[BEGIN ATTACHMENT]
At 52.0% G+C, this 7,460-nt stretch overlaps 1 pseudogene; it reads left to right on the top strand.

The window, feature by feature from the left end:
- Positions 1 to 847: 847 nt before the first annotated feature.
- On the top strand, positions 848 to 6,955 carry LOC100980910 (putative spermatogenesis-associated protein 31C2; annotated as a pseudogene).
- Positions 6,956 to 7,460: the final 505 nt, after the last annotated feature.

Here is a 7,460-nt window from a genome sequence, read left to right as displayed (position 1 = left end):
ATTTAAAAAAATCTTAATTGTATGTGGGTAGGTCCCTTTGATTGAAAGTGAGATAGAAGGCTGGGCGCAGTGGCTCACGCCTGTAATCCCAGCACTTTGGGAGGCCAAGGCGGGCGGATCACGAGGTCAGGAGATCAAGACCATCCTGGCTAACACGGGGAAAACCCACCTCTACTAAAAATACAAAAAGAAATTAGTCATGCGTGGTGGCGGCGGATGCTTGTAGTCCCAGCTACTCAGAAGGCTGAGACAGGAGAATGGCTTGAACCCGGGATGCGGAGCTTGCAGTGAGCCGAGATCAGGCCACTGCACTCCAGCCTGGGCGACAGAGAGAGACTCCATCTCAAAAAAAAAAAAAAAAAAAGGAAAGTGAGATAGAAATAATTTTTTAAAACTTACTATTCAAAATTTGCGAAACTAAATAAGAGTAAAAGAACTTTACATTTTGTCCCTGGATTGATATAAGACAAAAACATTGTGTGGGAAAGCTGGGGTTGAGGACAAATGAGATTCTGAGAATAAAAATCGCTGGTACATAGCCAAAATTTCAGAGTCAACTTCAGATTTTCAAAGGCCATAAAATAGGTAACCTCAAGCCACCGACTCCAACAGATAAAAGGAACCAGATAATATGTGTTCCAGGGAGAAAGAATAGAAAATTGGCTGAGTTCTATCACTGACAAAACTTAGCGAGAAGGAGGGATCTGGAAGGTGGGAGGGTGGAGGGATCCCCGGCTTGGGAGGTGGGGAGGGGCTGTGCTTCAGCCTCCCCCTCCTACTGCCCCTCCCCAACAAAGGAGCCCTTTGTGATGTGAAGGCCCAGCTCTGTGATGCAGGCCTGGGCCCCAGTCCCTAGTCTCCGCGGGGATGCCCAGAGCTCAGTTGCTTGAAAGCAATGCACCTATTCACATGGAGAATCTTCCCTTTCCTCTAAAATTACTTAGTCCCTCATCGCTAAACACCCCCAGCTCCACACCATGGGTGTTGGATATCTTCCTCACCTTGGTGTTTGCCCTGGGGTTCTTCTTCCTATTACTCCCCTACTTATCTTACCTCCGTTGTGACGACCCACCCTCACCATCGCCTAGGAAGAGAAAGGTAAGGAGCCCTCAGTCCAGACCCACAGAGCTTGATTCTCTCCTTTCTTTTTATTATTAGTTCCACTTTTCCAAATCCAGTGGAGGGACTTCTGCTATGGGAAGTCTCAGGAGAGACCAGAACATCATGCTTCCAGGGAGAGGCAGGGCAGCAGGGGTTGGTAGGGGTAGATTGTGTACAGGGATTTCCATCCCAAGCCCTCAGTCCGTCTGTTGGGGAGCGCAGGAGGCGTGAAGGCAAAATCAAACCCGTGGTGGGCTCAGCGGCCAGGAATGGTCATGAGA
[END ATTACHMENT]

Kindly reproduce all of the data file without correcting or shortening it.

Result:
At 52.0% G+C, this 7,460-nt stretch overlaps 1 pseudogene; it reads left to right on the top strand.

The window, feature by feature from the left end:
- Positions 1 to 847: 847 nt before the first annotated feature.
- On the top strand, positions 848 to 6,955 carry LOC100980910 (putative spermatogenesis-associated protein 31C2; annotated as a pseudogene).
- Positions 6,956 to 7,460: the final 505 nt, after the last annotated feature.

Here is a 7,460-nt window from a genome sequence, read left to right as displayed (position 1 = left end):
ATTTAAAAAAATCTTAATTGTATGTGGGTAGGTCCCTTTGATTGAAAGTGAGATAGAAGGCTGGGCGCAGTGGCTCACGCCTGTAATCCCAGCACTTTGGGAGGCCAAGGCGGGCGGATCACGAGGTCAGGAGATCAAGACCATCCTGGCTAACACGGGGAAAACCCACCTCTACTAAAAATACAAAAAGAAATTAGTCATGCGTGGTGGCGGCGGATGCTTGTAGTCCCAGCTACTCAGAAGGCTGAGACAGGAGAATGGCTTGAACCCGGGATGCGGAGCTTGCAGTGAGCCGAGATCAGGCCACTGCACTCCAGCCTGGGCGACAGAGAGAGACTCCATCTCAAAAAAAAAAAAAAAAAAAGGAAAGTGAGATAGAAATAATTTTTTAAAACTTACTATTCAAAATTTGCGAAACTAAATAAGAGTAAAAGAACTTTACATTTTGTCCCTGGATTGATATAAGACAAAAACATTGTGTGGGAAAGCTGGGGTTGAGGACAAATGAGATTCTGAGAATAAAAATCGCTGGTACATAGCCAAAATTTCAGAGTCAACTTCAGATTTTCAAAGGCCATAAAATAGGTAACCTCAAGCCACCGACTCCAACAGATAAAAGGAACCAGATAATATGTGTTCCAGGGAGAAAGAATAGAAAATTGGCTGAGTTCTATCACTGACAAAACTTAGCGAGAAGGAGGGATCTGGAAGGTGGGAGGGTGGAGGGATCCCCGGCTTGGGAGGTGGGGAGGGGCTGTGCTTCAGCCTCCCCCTCCTACTGCCCCTCCCCAACAAAGGAGCCCTTTGTGATGTGAAGGCCCAGCTCTGTGATGCAGGCCTGGGCCCCAGTCCCTAGTCTCCGCGGGGATGCCCAGAGCTCAGTTGCTTGAAAGCAATGCACCTATTCACATGGAGAATCTTCCCTTTCCTCTAAAATTACTTAGTCCCTCATCGCTAAACACCCCCAGCTCCACACCATGGGTGTTGGATATCTTCCTCACCTTGGTGTTTGCCCTGGGGTTCTTCTTCCTATTACTCCCCTACTTATCTTACCTCCGTTGTGACGACCCACCCTCACCATCGCCTAGGAAGAGAAAGGTAAGGAGCCCTCAGTCCAGACCCACAGAGCTTGATTCTCTCCTTTCTTTTTATTATTAGTTCCACTTTTCCAAATCCAGTGGAGGGACTTCTGCTATGGGAAGTCTCAGGAGAGACCAGAACATCATGCTTCCAGGGAGAGGCAGGGCAGCAGGGGTTGGTAGGGGTAGATTGTGTACAGGGATTTCCATCCCAAGCCCTCAGTCCGTCTGTTGGGGAGCGCAGGAGGCGTGAAGGCAAAATCAAACCCGTGGTGGGCTCAGCGGCCAGGAATGGTCATGAGA